“Oh yeah,” I said distractedly. “And what is that again?”

He explained what the thingy does, which then rang vague bells as something she wants.

A few days after the secret caper, Groom-boy said something to me about the toy. I looked at him blankly before the hamster in that part of my brain finally kicked in and the creaky wheels began to grind into life.

Oh, the details to remember.

Years ago, when watching TV, Girlchild would say “I’m so getting that!” every time a commercial tickled her fancy. It became a big joke around our house. Now things are a little more calculated/negotiated on our kids’ parts, but there are still an awful lot of coveted items.

You know, our grandparents used to be happy about getting oranges for Christmas.

These days it seems as if we are made to feel that if we don’t go into debt for Christmas then we are personally responsible for sending the world economy to the brink.

Our kids – and we – have too much stuff. Getting stuff isn’t even meaningful a lot of the time. Even though, technically, we only have ourselves to blame for that, it’s a hard thing to prevent in a world driven by consumerism.

These are heavy thoughts to be thinking at a time when we are supposed to be infused with the spirit of giving, which so often translates into the spirit of spending. Three cheers for the economy – hip, hip, cha-ching!

Groom-boy said that as he waited to get Girlchild’s thingy, he and the other patrons joked about how they had become “those parents” – the ones who stand in long lines to get their kids the latest most fabulous thingy that only costs a few dollars more at the store down the street and that will probably be gathering dust in a few months anyway.

People, dust is a terrible thing and must be stopped.

Also terrible is this constant desire for stuff brought on by the brainwashing from the Holy Church of Consumerism. Even though they don’t get something every time we go to a store, our kids seem to think they should. They definitely have received things at more frequent and random intervals than I ever did as a child. In those days Christmas and birthdays were the principle toy-getting times.

Teaching our kids they have to earn an allowance to have money to buy things on their own has helped a little, but there is still this “need” for stuff.

I’m set to go all Role Model™ this Christmas. I don’t particularly need or want anything this year, so I think I will encourage gifts to charity instead or maybe giving something from the heart, such as cookies made from scratch or a craft that took some time to create. I’m not sure how long it will take to get the message across – maybe years? But it’s a start.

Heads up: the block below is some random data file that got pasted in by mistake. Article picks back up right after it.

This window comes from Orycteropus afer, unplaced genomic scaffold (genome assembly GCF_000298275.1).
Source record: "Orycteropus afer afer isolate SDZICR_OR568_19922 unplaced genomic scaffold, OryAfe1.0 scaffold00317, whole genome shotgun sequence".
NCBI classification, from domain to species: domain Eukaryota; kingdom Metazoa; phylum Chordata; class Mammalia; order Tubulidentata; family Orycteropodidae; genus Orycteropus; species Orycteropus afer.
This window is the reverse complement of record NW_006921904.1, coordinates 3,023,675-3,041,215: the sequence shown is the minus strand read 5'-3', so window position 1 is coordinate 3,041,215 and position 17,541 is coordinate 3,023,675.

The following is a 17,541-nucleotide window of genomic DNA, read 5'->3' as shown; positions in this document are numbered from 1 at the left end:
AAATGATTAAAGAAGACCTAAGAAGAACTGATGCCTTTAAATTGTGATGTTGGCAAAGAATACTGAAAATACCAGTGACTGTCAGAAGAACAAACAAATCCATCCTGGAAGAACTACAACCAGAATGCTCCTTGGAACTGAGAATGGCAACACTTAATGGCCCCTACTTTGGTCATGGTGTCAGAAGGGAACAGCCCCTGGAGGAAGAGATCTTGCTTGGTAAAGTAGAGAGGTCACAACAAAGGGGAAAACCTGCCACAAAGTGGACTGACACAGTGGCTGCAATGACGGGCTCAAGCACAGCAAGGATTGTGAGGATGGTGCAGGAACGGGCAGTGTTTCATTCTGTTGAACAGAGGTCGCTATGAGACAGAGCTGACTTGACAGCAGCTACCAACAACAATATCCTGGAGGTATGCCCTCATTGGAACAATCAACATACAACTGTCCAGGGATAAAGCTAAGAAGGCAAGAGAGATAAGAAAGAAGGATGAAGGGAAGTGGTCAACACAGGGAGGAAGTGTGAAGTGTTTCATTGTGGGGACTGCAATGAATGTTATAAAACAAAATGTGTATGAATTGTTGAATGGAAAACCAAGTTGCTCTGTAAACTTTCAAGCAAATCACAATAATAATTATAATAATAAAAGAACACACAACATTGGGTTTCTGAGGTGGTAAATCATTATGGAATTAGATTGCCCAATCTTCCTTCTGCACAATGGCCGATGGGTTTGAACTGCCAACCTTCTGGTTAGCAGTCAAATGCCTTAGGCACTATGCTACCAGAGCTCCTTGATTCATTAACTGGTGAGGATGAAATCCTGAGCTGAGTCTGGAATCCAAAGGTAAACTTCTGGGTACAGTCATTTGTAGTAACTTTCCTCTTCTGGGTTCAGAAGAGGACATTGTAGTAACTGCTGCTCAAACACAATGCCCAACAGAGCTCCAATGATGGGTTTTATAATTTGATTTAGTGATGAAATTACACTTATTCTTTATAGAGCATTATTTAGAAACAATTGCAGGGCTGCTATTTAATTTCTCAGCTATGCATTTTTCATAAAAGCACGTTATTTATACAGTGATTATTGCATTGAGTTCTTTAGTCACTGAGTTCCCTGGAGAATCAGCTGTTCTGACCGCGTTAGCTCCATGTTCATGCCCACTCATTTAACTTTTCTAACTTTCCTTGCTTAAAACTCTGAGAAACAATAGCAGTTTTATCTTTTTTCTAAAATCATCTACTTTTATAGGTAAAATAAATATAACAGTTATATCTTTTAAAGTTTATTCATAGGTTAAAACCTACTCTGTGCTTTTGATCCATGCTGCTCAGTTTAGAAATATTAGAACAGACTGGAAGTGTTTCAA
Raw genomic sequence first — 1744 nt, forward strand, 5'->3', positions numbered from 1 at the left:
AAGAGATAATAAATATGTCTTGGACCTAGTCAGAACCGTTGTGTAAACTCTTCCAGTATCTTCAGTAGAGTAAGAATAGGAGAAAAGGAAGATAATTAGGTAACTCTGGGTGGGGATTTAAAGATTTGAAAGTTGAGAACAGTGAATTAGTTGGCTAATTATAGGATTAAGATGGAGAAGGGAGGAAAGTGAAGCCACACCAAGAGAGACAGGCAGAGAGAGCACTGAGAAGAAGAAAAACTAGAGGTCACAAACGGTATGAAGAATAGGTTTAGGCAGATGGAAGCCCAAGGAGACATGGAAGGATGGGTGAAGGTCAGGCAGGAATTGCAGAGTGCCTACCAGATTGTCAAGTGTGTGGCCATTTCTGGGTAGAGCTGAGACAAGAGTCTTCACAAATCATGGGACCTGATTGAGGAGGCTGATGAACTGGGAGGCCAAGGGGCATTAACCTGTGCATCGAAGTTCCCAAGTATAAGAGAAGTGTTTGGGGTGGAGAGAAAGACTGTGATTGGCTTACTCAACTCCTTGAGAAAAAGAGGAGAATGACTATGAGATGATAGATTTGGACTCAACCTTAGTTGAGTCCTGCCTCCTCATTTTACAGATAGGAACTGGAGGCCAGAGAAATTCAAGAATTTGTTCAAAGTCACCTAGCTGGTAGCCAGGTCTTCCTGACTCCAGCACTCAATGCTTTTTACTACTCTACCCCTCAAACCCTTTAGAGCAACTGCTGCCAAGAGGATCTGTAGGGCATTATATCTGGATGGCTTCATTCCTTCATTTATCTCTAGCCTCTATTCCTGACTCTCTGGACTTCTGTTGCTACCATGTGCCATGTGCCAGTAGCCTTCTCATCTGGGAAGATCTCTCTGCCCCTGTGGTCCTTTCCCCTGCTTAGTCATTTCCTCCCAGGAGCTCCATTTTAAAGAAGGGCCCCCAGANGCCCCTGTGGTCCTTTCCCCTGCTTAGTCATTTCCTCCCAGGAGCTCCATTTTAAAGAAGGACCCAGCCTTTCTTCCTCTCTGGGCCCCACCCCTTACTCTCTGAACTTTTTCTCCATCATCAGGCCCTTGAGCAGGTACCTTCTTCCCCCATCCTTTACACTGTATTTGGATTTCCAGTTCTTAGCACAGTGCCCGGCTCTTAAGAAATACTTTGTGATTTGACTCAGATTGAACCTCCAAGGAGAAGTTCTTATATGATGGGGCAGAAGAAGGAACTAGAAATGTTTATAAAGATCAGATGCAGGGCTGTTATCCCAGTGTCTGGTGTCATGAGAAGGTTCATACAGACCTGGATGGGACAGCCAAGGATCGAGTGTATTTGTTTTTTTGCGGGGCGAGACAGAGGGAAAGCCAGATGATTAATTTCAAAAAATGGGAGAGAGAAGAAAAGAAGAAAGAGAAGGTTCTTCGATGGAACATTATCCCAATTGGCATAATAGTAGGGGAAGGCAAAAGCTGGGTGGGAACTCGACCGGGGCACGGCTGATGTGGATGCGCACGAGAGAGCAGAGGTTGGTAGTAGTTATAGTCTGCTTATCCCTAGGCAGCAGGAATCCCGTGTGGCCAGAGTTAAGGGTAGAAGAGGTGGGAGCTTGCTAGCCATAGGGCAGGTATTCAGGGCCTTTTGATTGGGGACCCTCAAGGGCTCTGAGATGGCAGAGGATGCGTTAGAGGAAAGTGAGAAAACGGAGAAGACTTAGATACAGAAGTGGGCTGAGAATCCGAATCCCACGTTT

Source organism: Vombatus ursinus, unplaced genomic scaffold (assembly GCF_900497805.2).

And this is not an entirely selfless act, anyway. After all, when you accumulate stuff you have to dust it, and that is something at which I do not excel. So less dusting is a fine gift.

I’m not saying some of the latest in thingies won’t be showing up under our tree this year because that would be really hard to process for certain people, but I definitely don’t mind being an example.

Sorry, economy. Not sorry, dust.

Published in The Perth Courier, Nov. 24/11

Monday, December 5, 2011

Past Deadline: To Tolerate Tolorate

Every day I walk by a bulletin board in front of a church that features interesting quotes. The quotes change every couple of weeks or so and are always a good read.

Often they are inspirational or compelling or worth a chuckle – “Be the change you want to see in the world” kind of stuff.

I am really puzzling over the current one, however: “You can never change what you tolorate.”


I cringe every time I pass it because I have great difficulty tolerating spelling errors. Did they spell “tolerate” incorrectly on purpose to prove a point? Do they know writer-types walk by on a regular basis and this is some sort of test? Are they hiding inside watching to see how long it will be before I crack and stick a little Post-It Note on the glass with the word “TOLERATE” scrawled in red pen?

This is just my initial reaction to the sign. You have no idea how much time I have spent contemplating its meaning as I pass by.

Spelling issues aside, I tend to disagree with the statement. I think lots of people change what they tolerate. Usually this comes from the fact they increase their understanding of something they couldn’t tolerate previously.

Maybe, for example, they used to hate people who have purple hair. Once they come to realize that people with purple hair are really no different than anyone else, it can be argued they have increased tolerance.

Sometimes it comes from experience. I like to think, for instance, I re-evaluated my tolerance of pain after having my first kid. People get used to things…and they can tolerate them more.